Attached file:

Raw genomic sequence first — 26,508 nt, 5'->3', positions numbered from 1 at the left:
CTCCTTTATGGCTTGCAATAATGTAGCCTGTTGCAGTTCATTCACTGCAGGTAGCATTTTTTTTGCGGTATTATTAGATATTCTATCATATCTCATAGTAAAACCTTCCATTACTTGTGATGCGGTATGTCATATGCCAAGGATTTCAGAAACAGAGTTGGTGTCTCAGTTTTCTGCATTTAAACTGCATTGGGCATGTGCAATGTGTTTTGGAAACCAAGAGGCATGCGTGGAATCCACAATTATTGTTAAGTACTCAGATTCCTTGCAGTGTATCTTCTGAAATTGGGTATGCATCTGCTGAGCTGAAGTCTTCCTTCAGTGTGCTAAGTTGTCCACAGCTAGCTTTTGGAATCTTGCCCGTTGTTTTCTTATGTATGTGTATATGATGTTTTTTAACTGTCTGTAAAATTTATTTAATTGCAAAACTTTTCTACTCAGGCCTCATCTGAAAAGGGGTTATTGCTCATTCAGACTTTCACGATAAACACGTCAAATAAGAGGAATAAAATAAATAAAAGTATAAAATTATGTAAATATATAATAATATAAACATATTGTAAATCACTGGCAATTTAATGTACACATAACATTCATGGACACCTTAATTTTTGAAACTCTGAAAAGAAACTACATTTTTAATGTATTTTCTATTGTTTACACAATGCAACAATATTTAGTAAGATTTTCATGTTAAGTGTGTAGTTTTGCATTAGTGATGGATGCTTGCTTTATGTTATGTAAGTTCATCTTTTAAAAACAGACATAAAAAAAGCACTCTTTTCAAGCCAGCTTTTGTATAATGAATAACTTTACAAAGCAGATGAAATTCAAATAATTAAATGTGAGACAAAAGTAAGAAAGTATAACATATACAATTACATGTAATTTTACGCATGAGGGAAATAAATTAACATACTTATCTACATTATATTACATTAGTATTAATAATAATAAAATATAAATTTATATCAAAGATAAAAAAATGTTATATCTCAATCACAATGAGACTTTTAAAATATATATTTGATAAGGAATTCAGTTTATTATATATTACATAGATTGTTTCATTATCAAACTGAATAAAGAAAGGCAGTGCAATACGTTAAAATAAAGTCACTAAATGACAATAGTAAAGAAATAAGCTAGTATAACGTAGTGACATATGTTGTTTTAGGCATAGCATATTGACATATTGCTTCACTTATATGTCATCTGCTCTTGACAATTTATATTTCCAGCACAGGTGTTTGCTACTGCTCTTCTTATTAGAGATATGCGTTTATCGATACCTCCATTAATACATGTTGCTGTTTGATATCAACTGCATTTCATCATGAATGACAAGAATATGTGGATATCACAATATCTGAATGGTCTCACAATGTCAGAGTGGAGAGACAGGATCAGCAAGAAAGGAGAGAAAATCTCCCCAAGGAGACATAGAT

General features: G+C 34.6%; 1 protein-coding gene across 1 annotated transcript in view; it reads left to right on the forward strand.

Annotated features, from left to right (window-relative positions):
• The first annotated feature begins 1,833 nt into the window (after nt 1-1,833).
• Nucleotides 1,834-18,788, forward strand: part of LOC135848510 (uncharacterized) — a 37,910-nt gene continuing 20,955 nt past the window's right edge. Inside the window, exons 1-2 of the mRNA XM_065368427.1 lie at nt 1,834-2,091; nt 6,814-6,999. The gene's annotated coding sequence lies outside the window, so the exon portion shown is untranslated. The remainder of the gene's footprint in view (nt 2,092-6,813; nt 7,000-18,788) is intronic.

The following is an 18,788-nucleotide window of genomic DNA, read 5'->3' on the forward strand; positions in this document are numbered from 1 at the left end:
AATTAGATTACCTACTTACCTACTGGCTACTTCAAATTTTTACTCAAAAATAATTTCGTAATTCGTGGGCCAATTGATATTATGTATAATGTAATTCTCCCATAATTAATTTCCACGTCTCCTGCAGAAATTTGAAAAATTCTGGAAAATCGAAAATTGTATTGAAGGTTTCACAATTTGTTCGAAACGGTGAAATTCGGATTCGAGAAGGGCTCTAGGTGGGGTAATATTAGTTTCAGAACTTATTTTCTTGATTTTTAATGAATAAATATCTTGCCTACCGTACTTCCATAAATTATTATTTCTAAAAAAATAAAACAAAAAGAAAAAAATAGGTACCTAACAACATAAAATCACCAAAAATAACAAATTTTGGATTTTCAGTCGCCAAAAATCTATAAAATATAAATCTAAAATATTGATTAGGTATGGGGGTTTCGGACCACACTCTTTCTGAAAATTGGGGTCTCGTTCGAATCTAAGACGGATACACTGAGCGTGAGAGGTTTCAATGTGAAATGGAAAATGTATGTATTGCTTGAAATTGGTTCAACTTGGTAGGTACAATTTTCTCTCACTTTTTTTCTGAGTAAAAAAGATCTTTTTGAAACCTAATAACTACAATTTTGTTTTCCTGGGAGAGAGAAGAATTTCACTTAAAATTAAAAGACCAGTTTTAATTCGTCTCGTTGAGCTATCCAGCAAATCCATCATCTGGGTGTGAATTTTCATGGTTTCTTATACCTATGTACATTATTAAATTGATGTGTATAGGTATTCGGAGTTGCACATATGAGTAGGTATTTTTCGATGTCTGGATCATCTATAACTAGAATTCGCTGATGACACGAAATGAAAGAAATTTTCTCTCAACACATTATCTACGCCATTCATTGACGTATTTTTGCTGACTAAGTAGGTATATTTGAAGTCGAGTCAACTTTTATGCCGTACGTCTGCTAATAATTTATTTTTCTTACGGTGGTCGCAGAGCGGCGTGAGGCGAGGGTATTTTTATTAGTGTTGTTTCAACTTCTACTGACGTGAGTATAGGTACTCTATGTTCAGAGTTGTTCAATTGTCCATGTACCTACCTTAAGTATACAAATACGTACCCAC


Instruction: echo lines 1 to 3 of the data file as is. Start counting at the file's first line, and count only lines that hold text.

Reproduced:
Raw genomic sequence first — 26,508 nt, 5'->3', positions numbered from 1 at the left:
CTCCTTTATGGCTTGCAATAATGTAGCCTGTTGCAGTTCATTCACTGCAGGTAGCATTTTTTTTGCGGTATTATTAGATATTCTATCATATCTCATAGTAAAACCTTCCATTACTTGTGATGCGGTATGTCATATGCCAAGGATTTCAGAAACAGAGTTGGTGTCTCAGTTTTCTGCATTTAAACTGCATTGGGCATGTGCAATGTGTTTTGGAAACCAAGAGGCATGCGTGGAATCCACAATTATTGTTAAGTACTCAGATTCCTTGCAGTGTATCTTCTGAAATTGGGTATGCATCTGCTGAGCTGAAGTCTTCCTTCAGTGTGCTAAGTTGTCCACAGCTAGCTTTTGGAATCTTGCCCGTTGTTTTCTTATGTATGTGTATATGATGTTTTTTAACTGTCTGTAAAATTTATTTAATTGCAAAACTTTTCTACTCAGGCCTCATCTGAAAAGGGGTTATTGCTCATTCAGACTTTCACGATAAACACGTCAAATAAGAGGAATAAAATAAATAAAAGTATAAAATTATGTAAATATATAATAATATAAACATATTGTAAATCACTGGCAATTTAATGTACACATAACATTCATGGACACCTTAATTTTTGAAACTCTGAAAAGAAACTACATTTTTAATGTATTTTCTATTGTTTACACAATGCAACAATATTTAGTAAGATTTTCATGTTAAGTGTGTAGTTTTGCATTAGTGATGGATGCTTGCTTTATGTTATGTAAGTTCATCTTTTAAAAACAGACATAAAAAAAGCACTCTTTTCAAGCCAGCTTTTGTATAATGAATAACTTTACAAAGCAGATGAAATTCAAATAATTAAATGTGAGACAAAAGTAAGAAAGTATAACATATACAATTACATGTAATTTTACGCATGAGGGAAATAAATTAACATACTTATCTACATTATATTACATTAGTATTAATAATAATAAAATATAAATTTATATCAAAGATAAAAAAATGTTATATCTCAATCACAATGAGACTTTTAAAATATATATTTGATAAGGAATTCAGTTTATTATATATTACATAGATTGTTTCATTATCAAACTGAATAAAGAAAGGCAGTGCAATACGTTAAAATAAAGTCACTAAATGACAATAGTAAAGAAATAAGCTAGTATAACGTAGTGACATATGTTGTTTTAGGCATAGCATATTGACATATTGCTTCACTTATATGTCATCTGCTCTTGACAATTTATATTTCCAGCACAGGTGTTTGCTACTGCTCTTCTTATTAGAGATATGCGTTTATCGATACCTCCATTAATACATGTTGCTGTTTGATATCAACTGCATTTCATCATGAATGACAAGAATATGTGGATATCACAATATCTGAATGGTCTCACAATGTCAGAGTGGAGAGACAGGATCAGCAAGAAAGGAGAGAAAATCTCCCCAAGGAGACATAGAT

General features: G+C 34.6%; 1 protein-coding gene across 1 annotated transcript in view; it reads left to right on the forward strand.